Phytochemicals Analysis, In Vitro Antibacterial Activities of Extracts, and Molecular Docking Studies of the Isolated Compounds from Melhania zavattarii Cufod LeavesRead the full article
Journal of Tropical Medicine publishes articles on all aspects of tropical diseases. Topics include pathology, diagnosis and treatment, parasites and their hosts, epidemiology, and public health issues.
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Distribution, Prevalence, and Antibiotic Susceptibility Profiles of Infectious Noncholera Vibrio Species in Malaysia
Background. The noncholera Vibrio spp. which cause vibriosis are abundantly found in our water ecosystem. These bacteria could negatively affect both humans and animals. To date, there is a paucity of information available on the existence and pathogenicity of this particular noncholera Vibrio spp. in Malaysia in comparison to their counterpart, Vibrio cholera. Methods. In this study, we extracted retrospective data from Malaysian surveillance database. Analysis was carried out using WHONET software focusing noncholera Vibrio spp. including Vibrio parahaemolyticus, Vibrio vulnificus, Vibrio fluvialis, Vibrio alginolyticus, Vibrio hollisae (Grimontia hollisae), Vibrio mimicus, Vibrio metschnikovii, and Vibrio furnissii. Results. Here, we report the first distribution and prevalence of these species isolated in Malaysia together with the antibiotic sensitivity profile based on the species. We found that V. parahaemolyticus is the predominant species isolated in Malaysia. Noticeably, across the study period, V. fluvialis is becoming more prevalent, as compared to V. parahaemolyticus. In addition, this study also reports the first isolation of pathogenic V. furnissii from stool in Malaysia. Conclusion. These data represent an important step toward understanding the potential emergence of noncholera Vibrio spp. outbreaks.
Severity and Determinants of Anemia in TB/HIV Coinfected Adults at Mekelle, Ethiopia: Hospital Based Retrospective Study
Background. Anemia has up to 87% prevalence in high tuberculosis (TB) and human immunodeficiency virus (HIV) burden settings of the sub-Saharan Africa (SSA) including Ethiopia. It increases lost to follow-up (LTFU) rate, reduces quality of life, and shortens the survival of TB/HIV coinfected patients. However, there is limited information on severity level and determinants of anemia in TB/HIV coinfected adults in the study setting in particular. Therefore, this study is aimed to assess severity level and determinants of TB/HIV-associated anemia. Methods. A hospital based retrospective study was conducted among 305 TB/HIV coinfected adults who enrolled for antiretroviral therapy (ART) from January, 2009 to December, 2016 in two public hospital of Mekelle, Ethiopia, by reviewing ART register. A multiple logit model was fitted to identify the baseline determinants of anemia using 95% confidence level or 5% level of significance for adjusted odds ratio (AOR). Results. In the current study, the cumulative baseline prevalence of anemia was 59.0% (95% CI: 53.3%–64.6%). Considering severity level, the prevalence was 6.2%, 28.2%, and 24.6% for severe, moderate, and mild anemia, respectively. Being female (AOR = 0.380; 95% CI: 0.226–0.640), body mass index (AOR = 0.913; 95% CI: 0.836–0.998) reduces the odds of developing anemia whereas baseline ambulatory functional status (AOR = 2.139; 95% CI: 1.189–3.846), bedridden functional status (AOR = 2.208; 95% CI: 1.002–4.863), HIV clinical stage III (AOR = 2.565; 95% CI: 1.030–6.384), and HIV clinical stage IV (AOR = 2.590; 95% CI: 1.006–6.669) increased the odds of developing anemia for TB/HIV coinfected adults. Conclusions. In the current study, significant TB/HIV-associated severe anemia was assessed which accounted for nearly one-ninth of all anemia cases while nearly half were moderate anemia. Therefore, curious attention has to be given for the management of TB/HIV-associated severe anemia in particular and anemia in general to reducing anemia associated bad outcomes most importantly death.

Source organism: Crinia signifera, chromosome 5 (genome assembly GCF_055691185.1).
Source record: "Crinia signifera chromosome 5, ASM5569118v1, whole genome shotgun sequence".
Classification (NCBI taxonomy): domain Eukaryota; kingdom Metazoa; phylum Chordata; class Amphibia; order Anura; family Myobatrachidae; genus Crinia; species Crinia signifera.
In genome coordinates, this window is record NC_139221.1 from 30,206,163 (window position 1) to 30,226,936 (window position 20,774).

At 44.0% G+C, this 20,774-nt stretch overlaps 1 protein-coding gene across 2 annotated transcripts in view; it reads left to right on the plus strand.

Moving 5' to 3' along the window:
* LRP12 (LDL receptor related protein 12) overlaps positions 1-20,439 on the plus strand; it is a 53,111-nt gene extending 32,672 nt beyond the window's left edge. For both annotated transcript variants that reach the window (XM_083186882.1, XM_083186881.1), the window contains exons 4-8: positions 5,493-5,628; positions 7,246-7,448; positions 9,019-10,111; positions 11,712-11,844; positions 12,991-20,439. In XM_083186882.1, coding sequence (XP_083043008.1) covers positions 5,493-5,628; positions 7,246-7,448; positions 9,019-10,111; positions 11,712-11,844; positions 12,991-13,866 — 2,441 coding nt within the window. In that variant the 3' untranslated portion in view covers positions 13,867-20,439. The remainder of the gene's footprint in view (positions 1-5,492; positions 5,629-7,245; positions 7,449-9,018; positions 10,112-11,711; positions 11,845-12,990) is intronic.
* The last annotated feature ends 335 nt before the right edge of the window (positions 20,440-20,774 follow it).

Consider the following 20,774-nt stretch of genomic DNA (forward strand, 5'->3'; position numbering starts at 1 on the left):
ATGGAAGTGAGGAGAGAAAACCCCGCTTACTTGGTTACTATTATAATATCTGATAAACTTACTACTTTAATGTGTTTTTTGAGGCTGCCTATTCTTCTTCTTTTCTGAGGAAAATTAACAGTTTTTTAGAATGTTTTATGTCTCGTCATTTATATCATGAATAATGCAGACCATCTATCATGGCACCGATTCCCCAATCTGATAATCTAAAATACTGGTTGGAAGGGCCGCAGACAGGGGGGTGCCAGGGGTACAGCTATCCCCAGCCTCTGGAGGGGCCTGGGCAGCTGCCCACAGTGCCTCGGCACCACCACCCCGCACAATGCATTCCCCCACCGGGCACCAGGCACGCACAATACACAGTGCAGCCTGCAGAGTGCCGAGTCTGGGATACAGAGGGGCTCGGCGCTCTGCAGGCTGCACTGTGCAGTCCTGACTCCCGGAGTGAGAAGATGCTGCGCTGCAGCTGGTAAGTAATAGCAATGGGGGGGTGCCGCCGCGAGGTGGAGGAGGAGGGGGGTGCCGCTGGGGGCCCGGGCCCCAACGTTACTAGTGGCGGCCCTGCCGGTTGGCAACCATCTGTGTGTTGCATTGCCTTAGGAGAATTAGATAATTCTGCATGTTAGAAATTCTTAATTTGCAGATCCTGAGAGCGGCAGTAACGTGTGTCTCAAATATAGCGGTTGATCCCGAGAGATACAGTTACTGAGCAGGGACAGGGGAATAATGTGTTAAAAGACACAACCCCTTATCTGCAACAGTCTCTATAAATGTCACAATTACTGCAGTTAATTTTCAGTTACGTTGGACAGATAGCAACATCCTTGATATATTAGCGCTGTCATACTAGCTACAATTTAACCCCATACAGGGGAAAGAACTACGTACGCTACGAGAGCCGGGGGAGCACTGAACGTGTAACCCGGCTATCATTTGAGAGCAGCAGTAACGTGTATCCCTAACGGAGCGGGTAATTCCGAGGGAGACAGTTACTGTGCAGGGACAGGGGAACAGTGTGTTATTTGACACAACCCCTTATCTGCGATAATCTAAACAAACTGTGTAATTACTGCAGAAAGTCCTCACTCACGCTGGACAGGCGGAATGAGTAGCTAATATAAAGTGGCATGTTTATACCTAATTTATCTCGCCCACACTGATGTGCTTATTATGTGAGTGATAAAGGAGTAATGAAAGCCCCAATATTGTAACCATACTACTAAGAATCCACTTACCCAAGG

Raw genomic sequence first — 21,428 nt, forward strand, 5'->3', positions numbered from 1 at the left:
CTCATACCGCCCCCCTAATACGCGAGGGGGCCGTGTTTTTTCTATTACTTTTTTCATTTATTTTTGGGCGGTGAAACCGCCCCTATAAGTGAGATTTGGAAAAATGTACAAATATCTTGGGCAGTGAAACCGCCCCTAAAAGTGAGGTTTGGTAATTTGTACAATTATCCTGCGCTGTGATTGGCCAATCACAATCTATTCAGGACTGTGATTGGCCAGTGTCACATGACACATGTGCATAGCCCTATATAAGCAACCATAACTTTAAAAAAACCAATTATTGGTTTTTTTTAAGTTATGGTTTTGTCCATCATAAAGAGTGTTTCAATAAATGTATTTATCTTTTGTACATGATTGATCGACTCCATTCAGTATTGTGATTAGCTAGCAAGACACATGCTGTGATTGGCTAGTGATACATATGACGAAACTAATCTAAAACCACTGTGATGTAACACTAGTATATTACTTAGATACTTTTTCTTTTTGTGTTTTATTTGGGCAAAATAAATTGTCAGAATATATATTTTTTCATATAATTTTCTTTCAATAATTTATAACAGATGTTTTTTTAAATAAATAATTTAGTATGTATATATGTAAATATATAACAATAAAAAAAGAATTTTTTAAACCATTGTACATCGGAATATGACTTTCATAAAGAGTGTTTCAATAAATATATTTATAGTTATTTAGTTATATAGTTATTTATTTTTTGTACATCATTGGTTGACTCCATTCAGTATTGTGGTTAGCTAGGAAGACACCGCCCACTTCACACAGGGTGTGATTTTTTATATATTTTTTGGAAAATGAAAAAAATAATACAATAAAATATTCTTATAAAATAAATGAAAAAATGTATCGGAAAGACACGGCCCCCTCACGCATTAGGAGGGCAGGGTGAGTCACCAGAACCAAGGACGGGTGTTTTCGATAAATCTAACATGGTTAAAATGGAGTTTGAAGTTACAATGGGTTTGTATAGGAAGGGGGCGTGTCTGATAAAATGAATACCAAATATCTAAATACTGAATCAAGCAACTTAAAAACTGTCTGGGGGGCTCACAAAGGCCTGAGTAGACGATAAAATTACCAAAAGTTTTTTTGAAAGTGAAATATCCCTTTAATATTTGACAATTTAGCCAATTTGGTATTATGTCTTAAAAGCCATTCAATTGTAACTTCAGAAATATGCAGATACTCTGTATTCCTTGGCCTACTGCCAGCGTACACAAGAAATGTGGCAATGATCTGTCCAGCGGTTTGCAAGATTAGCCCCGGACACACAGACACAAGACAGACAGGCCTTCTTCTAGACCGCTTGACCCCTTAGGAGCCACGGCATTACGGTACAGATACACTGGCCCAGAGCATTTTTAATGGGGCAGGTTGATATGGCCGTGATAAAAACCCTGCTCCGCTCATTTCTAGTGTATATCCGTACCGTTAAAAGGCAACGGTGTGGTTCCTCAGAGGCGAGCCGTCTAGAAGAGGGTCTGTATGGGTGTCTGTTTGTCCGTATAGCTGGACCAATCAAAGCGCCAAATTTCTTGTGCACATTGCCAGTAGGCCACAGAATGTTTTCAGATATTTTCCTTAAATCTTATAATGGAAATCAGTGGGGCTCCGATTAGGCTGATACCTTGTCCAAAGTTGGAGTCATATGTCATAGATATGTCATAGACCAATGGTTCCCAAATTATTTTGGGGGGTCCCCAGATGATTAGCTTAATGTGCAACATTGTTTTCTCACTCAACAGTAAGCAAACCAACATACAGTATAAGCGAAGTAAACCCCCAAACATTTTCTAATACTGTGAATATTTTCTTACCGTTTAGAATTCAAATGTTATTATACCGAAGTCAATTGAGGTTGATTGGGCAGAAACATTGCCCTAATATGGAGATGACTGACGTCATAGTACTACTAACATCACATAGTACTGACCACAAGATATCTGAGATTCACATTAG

Prevalence and Associated Risk Factors of Intestinal Parasites among Children under Five Years of Age Attended at Bachuma Primary Hospital, West Omo Zone, Southwest Ethiopia: A Cross-Sectional Study
Background. In regions of the world with low resources, such as Ethiopia, intestinal parasite diseases are still highly prevalent, especially in children. Poor personal and environmental hygiene, as well as unsafe and low-quality drinking water, are the main causes of this. This investigation aimed to determine the frequency of intestinal parasites and risk factors among children under 5 years age at Bachuma Primary Hospital in 2022. Materials and Methods: A cross-sectional study was carried out from October 2022 to December 2022 at Bachuma Primary Hospital, West Omo Zone, Southwest Ethiopia. Stool sample was collected from randomly selected children who were ordered to have their stool examined at the hospital laboratory and wet mount was prepared using normal saline to detect the different stage of intestinal parasites microscopically. Moreover, data related to the sociodemographic and associated risk factors was collected using a structured questionnaire. Descriptive statistics were computed to describe the characteristics of the study participants and determine the prevalence of intestinal parasites. Data were entered into Epi-data manager and analysed using statistical packages for social sciences (SPSS) version 25.0, respectively. Bivariate and multivariate logistic regression analyses were performed, with variables with a value of <0.05 considered statistically significant. Result: Infection with at least one intestinal parasite among children was 29.4% (95% CI: 24.5–34.7). Ascaris lumbricoide and Giardia lamblia were responsible for 8% (26/323) and 4% (13/323) of the prevalence of helminth and protozoans, respectively. A multivariate logistic regression analysis revealed that children whose residence was rural had an adjusted odds ratio (AOR) of 5.048 (), those who did not wash their hands before meals had an AOR of 7.749 (), a child with not trimmed fingernails had an AOR of 2.752 (), a child who frequently experienced stomach pain and whose source of water was pond had an AOR of 2.415 () and 3.796 (), respectively. Conclusion. In this study, the prevalence of intestinal parasites recorded was low. Rural residency, absence of child hand washing practice before meal, and not trimming fingernail were among factors significantly associated with intestinal parasite infection.